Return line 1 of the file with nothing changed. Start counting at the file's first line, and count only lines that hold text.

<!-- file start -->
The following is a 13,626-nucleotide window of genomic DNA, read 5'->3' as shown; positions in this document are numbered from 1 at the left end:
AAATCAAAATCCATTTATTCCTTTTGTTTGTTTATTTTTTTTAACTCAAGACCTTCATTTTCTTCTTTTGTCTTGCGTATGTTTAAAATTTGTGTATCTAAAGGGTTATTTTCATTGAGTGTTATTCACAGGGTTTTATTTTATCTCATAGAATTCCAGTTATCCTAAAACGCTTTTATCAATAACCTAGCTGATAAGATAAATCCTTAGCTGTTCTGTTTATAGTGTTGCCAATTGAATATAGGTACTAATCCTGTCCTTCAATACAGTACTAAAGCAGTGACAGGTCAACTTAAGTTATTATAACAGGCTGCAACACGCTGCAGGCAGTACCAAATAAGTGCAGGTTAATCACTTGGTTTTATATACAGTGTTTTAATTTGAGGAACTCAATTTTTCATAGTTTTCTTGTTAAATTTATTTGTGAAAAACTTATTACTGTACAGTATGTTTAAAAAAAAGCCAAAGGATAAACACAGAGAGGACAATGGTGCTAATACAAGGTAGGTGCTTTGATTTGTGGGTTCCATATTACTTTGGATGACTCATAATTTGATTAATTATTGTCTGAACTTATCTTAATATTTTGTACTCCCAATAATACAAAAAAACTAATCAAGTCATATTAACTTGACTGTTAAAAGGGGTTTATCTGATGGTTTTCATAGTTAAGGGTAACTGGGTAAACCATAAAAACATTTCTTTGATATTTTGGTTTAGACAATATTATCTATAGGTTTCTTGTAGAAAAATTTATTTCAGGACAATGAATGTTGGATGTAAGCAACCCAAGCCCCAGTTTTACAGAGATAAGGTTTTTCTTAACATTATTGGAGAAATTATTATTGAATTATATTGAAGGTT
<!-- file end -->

The following is a 13,626-nucleotide window of genomic DNA, read 5'->3' as shown; positions in this document are numbered from 1 at the left end: